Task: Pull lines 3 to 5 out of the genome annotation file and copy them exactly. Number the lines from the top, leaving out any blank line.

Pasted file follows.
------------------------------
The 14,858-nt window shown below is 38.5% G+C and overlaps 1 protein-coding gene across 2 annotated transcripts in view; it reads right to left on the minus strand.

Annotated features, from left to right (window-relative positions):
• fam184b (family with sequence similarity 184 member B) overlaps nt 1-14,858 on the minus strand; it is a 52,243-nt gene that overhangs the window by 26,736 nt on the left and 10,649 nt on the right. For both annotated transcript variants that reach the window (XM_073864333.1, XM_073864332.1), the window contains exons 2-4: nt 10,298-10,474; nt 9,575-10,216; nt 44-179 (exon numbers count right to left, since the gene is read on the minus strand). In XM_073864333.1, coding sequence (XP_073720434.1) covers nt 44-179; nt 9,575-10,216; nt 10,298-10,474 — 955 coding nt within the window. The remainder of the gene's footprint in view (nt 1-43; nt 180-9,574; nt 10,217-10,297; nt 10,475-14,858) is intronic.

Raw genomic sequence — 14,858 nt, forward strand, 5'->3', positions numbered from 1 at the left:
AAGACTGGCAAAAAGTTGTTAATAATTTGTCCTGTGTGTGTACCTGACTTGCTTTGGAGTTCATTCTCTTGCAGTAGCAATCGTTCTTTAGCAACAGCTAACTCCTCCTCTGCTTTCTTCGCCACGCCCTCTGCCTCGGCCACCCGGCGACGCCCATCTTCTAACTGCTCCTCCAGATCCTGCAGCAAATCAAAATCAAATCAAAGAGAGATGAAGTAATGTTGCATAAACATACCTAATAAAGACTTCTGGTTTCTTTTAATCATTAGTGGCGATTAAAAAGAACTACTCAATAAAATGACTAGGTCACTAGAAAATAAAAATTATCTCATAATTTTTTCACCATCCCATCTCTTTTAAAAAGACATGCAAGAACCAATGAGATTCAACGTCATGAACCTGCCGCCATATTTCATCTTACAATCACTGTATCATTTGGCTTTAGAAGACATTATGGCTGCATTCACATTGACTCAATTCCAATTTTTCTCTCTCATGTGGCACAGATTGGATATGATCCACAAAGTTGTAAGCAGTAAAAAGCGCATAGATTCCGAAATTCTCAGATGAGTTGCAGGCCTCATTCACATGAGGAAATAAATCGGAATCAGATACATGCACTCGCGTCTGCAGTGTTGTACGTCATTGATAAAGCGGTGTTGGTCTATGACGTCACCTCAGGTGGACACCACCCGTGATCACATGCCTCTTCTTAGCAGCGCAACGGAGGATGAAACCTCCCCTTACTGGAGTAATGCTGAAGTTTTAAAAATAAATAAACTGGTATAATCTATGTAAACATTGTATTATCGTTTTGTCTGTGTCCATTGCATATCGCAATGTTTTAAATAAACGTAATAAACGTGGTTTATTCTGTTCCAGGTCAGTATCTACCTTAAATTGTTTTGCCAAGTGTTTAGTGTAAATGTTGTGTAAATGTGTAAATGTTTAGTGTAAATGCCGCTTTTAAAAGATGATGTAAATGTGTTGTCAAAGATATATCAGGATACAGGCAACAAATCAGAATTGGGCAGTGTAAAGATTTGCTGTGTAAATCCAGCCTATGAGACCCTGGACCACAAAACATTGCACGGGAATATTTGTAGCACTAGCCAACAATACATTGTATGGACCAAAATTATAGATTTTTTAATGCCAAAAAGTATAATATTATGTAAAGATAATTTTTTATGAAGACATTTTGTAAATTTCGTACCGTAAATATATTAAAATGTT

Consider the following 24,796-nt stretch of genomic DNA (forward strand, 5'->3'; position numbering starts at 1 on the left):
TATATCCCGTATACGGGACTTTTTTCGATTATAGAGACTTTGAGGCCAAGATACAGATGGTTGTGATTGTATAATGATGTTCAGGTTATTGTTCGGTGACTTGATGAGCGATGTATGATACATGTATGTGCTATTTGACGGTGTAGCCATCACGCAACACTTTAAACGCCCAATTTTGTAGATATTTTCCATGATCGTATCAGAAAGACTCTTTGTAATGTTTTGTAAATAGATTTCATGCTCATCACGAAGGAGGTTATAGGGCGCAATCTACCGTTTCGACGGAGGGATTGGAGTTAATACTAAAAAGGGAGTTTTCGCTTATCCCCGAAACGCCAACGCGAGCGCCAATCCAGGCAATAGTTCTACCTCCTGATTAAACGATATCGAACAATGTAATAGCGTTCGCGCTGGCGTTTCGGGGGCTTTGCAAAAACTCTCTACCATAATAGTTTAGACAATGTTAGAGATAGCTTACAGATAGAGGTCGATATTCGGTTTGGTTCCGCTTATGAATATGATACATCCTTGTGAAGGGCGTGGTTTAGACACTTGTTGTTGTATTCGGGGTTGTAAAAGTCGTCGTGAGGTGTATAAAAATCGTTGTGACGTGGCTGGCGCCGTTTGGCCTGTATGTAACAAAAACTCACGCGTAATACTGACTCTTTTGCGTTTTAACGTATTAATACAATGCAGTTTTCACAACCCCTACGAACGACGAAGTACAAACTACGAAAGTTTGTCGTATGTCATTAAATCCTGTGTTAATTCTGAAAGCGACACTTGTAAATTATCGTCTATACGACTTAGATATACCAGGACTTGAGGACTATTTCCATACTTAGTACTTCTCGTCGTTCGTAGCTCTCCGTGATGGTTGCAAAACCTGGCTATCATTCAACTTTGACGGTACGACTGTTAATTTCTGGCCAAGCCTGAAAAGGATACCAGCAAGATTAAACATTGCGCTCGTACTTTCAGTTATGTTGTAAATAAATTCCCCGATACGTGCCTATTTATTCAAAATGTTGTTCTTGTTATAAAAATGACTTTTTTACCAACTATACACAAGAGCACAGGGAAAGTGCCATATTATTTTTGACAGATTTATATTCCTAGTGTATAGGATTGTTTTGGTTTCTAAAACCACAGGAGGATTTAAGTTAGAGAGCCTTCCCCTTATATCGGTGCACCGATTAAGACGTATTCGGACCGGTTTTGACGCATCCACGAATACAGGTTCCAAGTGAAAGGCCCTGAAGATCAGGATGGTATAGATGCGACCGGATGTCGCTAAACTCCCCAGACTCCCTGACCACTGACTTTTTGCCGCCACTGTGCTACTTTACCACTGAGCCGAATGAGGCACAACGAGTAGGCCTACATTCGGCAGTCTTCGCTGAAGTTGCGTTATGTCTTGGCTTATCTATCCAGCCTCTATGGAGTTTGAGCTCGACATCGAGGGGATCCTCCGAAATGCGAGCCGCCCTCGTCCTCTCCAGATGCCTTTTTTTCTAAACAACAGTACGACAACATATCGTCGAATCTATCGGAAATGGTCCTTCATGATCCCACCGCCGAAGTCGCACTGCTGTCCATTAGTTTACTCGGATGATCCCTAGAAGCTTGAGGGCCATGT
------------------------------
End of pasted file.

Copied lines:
• fam184b (family with sequence similarity 184 member B) overlaps nt 1-14,858 on the minus strand; it is a 52,243-nt gene that overhangs the window by 26,736 nt on the left and 10,649 nt on the right. For both annotated transcript variants that reach the window (XM_073864333.1, XM_073864332.1), the window contains exons 2-4: nt 10,298-10,474; nt 9,575-10,216; nt 44-179 (exon numbers count right to left, since the gene is read on the minus strand). In XM_073864333.1, coding sequence (XP_073720434.1) covers nt 44-179; nt 9,575-10,216; nt 10,298-10,474 — 955 coding nt within the window. The remainder of the gene's footprint in view (nt 1-43; nt 180-9,574; nt 10,217-10,297; nt 10,475-14,858) is intronic.

Raw genomic sequence — 14,858 nt, forward strand, 5'->3', positions numbered from 1 at the left:
AAGACTGGCAAAAAGTTGTTAATAATTTGTCCTGTGTGTGTACCTGACTTGCTTTGGAGTTCATTCTCTTGCAGTAGCAATCGTTCTTTAGCAACAGCTAACTCCTCCTCTGCTTTCTTCGCCACGCCCTCTGCCTCGGCCACCCGGCGACGCCCATCTTCTAACTGCTCCTCCAGATCCTGCAGCAAATCAAAATCAAATCAAAGAGAGATGAAGTAATGTTGCATAAACATACCTAATAAAGACTTCTGGTTTCTTTTAATCATTAGTGGCGATTAAAAAGAACTACTCAATAAAATGACTAGGTCACTAGAAAATAAAAATTATCTCATAATTTTTTCACCATCCCATCTCTTTTAAAAAGACATGCAAGAACCAATGAGATTCAACGTCATGAACCTGCCGCCATATTTCATCTTACAATCACTGTATCATTTGGCTTTAGAAGACATTATGGCTGCATTCACATTGACTCAATTCCAATTTTTCTCTCTCATGTGGCACAGATTGGATATGATCCACAAAGTTGTAAGCAGTAAAAAGCGCATAGATTCCGAAATTCTCAGATGAGTTGCAGGCCTCATTCACATGAGGAAATAAATCGGAATCAGATACATGCACTCGCGTCTGCAGTGTTGTACGTCATTGATAAAGCGGTGTTGGTCTATGACGTCACCTCAGGTGGACACCACCCGTGATCACATGCCTCTTCTTAGCAGCGCAACGGAGGATGAAACCTCCCCTTACTGGAGTAATGCTGAAGTTTTAAAAATAAATAAACTGGTATAATCTATGTAAACATTGTATTATCGTTTTGTCTGTGTCCATTGCATATCGCAATGTTTTAAATAAACGTAATAAACGTGGTTTATTCTGTTCCAGGTCAGTATCTACCTTAAATTGTTTTGCCAAGTGTTTAGTGTAAATGTTGTGTAAATGTGTAAATGTTTAGTGTAAATGCCGCTTTTAAAAGATGATGTAAATGTGTTGTCAAAGATATATCAGGATACAGGCAACAAATCAGAATTGGGCAGTGTAAAGATTTGCTGTGTAAATCCAGCCTATGAGACCCTGGACCACAAAACATTGCACGGGAATATTTGTAGCACTAGCCAACAATACATTGTATGGACCAAAATTATAGATTTTTTAATGCCAAAAAGTATAATATTATGTAAAGATAATTTTTTATGAAGACATTTTGTAAATTTCGTACCGTAAATATATTAAAATGTT